There are few things more confusing than wine names and labels. Part of the confusion comes from the fact that there is no standard labelling system. It varies from country to country.
Here’s a rough guide
Area: In France, wines are named after the region they come from. So Chablis is not just a wine label but a village in Burgundy.
In America, wines have names (Screaming Eagle, Dominus, Opus One, etc.) or are named after the people who founded the winery (Mondavi, Kendal-Jackson, etc.)
In the rest of the world, it varies. In New Zealand, the American system predominates. In Italy, they use both. A wine may be called by a generic (Chianti) or it may have a brand name (Tignanello) or it could take the name of the founder (Antinori, Frescobaldi, Gaja, etc.)
Grades: When a wine has a brand name, it is easy to judge --- either you like it or you don’t. When a wine takes the name of a region, this becomes more difficult. For instance, some of the world’s best white wines come from Chablis. But so do some very ordinary ones.
So, the French have a rating system. The better vineyards in Chablis are called Premier Cru. The seven best called Grand Cru. It will say on the label what grade the wine is.
In Bordeaux, the system is easier. Nearly all good wines will carry the names of the vineyards where they were bottled. In the middle of the 19th Century, the French divided the best Bordeaux vineyards into five layers of excellence and called them Grand Crus. A Grand Cru Bordeaux is rarely bad, these days but it is usually expensive. And the top layer (the first growths) are so expensive (Chateau Lafite, Latour, Margaux, etc.) that most of us cannot afford them.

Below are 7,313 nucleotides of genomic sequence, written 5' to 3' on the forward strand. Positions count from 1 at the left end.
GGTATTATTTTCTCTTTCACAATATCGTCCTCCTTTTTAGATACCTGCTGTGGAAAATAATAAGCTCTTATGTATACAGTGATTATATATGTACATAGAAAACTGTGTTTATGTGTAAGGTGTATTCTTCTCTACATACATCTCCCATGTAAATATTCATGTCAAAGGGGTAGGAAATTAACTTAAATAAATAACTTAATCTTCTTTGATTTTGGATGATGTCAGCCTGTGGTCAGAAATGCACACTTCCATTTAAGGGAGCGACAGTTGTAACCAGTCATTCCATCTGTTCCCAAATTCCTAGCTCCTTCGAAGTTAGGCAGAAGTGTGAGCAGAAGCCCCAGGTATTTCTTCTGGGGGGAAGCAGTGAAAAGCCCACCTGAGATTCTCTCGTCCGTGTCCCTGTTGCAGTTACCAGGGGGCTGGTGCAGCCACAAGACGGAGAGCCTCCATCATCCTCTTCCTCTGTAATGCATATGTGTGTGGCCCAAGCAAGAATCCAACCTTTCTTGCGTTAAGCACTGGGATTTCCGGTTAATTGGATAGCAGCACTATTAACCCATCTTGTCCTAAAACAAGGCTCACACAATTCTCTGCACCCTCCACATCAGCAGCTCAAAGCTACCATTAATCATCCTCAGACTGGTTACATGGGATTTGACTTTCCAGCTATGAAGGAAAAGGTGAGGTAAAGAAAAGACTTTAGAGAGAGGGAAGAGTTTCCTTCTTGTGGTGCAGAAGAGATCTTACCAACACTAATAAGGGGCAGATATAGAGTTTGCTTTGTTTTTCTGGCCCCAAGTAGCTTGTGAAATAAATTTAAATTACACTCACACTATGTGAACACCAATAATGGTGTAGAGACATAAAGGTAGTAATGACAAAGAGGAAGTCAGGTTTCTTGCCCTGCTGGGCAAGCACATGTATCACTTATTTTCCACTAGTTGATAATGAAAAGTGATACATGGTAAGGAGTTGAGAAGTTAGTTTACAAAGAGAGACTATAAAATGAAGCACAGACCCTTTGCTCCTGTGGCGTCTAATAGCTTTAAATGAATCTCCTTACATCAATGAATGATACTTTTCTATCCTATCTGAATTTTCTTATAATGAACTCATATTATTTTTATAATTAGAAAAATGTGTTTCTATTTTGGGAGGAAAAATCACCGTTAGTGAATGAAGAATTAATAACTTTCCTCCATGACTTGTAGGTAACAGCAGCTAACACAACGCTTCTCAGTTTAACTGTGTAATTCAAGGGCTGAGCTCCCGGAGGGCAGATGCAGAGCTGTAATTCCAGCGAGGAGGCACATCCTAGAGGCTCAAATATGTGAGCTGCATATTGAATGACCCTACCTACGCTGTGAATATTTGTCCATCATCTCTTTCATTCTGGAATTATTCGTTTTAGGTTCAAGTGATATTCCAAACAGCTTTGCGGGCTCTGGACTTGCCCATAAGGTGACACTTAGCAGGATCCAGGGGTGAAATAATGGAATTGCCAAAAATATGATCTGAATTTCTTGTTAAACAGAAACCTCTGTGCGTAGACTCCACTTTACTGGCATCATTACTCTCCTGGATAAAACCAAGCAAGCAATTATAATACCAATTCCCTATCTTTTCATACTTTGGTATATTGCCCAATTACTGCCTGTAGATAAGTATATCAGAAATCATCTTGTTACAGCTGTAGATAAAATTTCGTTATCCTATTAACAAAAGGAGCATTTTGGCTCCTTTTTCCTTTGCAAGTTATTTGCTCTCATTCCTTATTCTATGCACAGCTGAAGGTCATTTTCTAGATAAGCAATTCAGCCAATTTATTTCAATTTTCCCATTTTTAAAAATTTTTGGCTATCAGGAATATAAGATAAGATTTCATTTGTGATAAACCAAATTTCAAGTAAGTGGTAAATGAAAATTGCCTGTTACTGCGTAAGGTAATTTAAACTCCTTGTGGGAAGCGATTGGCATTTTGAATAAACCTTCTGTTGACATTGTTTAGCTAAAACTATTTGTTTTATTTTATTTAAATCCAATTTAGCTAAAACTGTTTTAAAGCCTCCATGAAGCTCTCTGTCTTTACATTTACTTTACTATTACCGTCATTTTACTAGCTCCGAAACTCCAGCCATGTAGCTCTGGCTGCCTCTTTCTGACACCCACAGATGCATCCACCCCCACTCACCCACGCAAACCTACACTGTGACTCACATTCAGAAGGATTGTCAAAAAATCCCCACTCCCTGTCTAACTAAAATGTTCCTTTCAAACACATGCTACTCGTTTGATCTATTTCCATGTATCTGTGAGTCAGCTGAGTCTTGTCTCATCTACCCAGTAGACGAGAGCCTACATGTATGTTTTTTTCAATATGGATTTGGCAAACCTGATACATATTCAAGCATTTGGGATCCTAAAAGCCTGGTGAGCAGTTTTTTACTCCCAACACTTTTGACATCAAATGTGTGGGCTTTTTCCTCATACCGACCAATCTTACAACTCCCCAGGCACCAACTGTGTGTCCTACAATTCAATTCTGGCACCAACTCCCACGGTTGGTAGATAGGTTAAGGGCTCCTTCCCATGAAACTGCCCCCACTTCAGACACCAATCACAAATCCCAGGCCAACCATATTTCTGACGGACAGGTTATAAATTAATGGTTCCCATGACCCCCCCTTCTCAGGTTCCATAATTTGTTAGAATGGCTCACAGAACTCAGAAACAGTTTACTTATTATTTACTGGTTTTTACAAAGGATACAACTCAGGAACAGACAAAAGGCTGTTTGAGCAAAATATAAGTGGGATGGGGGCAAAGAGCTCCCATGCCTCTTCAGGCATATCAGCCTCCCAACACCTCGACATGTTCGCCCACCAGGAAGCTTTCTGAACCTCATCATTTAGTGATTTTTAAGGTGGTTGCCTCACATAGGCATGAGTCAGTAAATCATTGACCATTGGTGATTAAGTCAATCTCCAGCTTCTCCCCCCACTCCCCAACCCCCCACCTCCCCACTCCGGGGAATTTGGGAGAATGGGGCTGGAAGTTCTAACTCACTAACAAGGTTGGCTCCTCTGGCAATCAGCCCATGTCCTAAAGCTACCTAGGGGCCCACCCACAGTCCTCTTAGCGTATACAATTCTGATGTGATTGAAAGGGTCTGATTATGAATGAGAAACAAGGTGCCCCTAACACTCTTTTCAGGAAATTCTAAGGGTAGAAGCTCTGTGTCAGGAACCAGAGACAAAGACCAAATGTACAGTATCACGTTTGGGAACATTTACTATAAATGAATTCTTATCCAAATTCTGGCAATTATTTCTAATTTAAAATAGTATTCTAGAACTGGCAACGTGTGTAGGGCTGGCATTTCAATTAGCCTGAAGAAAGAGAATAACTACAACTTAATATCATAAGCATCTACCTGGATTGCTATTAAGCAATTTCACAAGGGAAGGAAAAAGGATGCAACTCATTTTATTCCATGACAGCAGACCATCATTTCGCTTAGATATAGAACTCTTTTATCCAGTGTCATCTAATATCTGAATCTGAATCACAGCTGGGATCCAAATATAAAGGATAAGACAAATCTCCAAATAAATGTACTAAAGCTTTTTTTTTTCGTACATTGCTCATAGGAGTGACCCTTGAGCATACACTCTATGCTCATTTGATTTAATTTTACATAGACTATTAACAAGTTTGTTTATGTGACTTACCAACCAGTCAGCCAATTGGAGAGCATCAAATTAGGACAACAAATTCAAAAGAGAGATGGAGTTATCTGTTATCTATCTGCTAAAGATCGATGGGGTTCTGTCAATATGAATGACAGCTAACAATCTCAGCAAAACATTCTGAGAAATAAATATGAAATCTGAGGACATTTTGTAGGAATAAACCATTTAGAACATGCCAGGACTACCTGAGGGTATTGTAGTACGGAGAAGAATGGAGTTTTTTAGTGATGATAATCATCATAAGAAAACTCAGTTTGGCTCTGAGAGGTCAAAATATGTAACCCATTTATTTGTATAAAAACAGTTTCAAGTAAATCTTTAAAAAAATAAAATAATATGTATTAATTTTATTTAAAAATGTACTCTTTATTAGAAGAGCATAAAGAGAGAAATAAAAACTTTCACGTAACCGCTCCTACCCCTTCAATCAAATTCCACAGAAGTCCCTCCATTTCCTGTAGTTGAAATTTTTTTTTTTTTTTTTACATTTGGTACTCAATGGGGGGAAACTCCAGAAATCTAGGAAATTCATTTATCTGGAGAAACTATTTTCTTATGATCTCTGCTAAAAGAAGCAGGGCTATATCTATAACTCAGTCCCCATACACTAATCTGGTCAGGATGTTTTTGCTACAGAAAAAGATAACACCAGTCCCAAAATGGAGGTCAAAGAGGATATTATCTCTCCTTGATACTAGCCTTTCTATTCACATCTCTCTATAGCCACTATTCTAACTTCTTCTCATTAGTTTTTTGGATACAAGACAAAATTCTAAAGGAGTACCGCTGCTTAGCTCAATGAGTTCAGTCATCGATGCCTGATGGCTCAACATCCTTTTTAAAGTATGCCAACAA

Other countries have grades too but the Americans do not. This leaves the field free for independent critics like Robert Parker to give marks out of 100 to each wine. If a wine gets more than 90 from Parker then the price goes up.
Grapes: The French believes that wine is an expression of the terroir (the soil, the micro-climate etc.) so their wines are identified by origin. The Americans believes that the grape is the most crucial element so they write its name prominently on the bottle (Chardonnay, Cabernet Sauvignon, etc.). The Italians are shiftier about grape vanities but they found fame in the last few decades by using French-style grapes for such wines as Sassicaia.
On the whole, grapes are a less reliable indicates of taste than origin. A Cabernet Sauvignon grown in the Napa Valley will taste significantly different from one grown in say, Nasik. Region is a better indicator. There are good Chablis wines and so-so Chablis wines. But they all taste recognisably like Chablis.
Brand names are the most reliable. A wine-maker with a brand name (say Cloudy Bay) will try and make a similar wine year after year.
What Should You Order? I don’t pay much attention to grapes and tend to order by brand name or origin. But then I’m a lover of French wine. You’ll have to find your own balance. But never say “I’ll have a glass of Chardonnay”. You could end up with rubbish from Maharashtra or La Montrachet, one of the world’s greatest wines. Both are made from Chardonnay. But that is about all they have in common!
Vir Sanghvi is India's best-known food writer and TV host. His book, Rude Food won the Cointreau Award for Best Food Literature book in the world and his food and travel shows on channels such as TLC and NDTV Good Times have won numerous awards and continue to be watched by millions.
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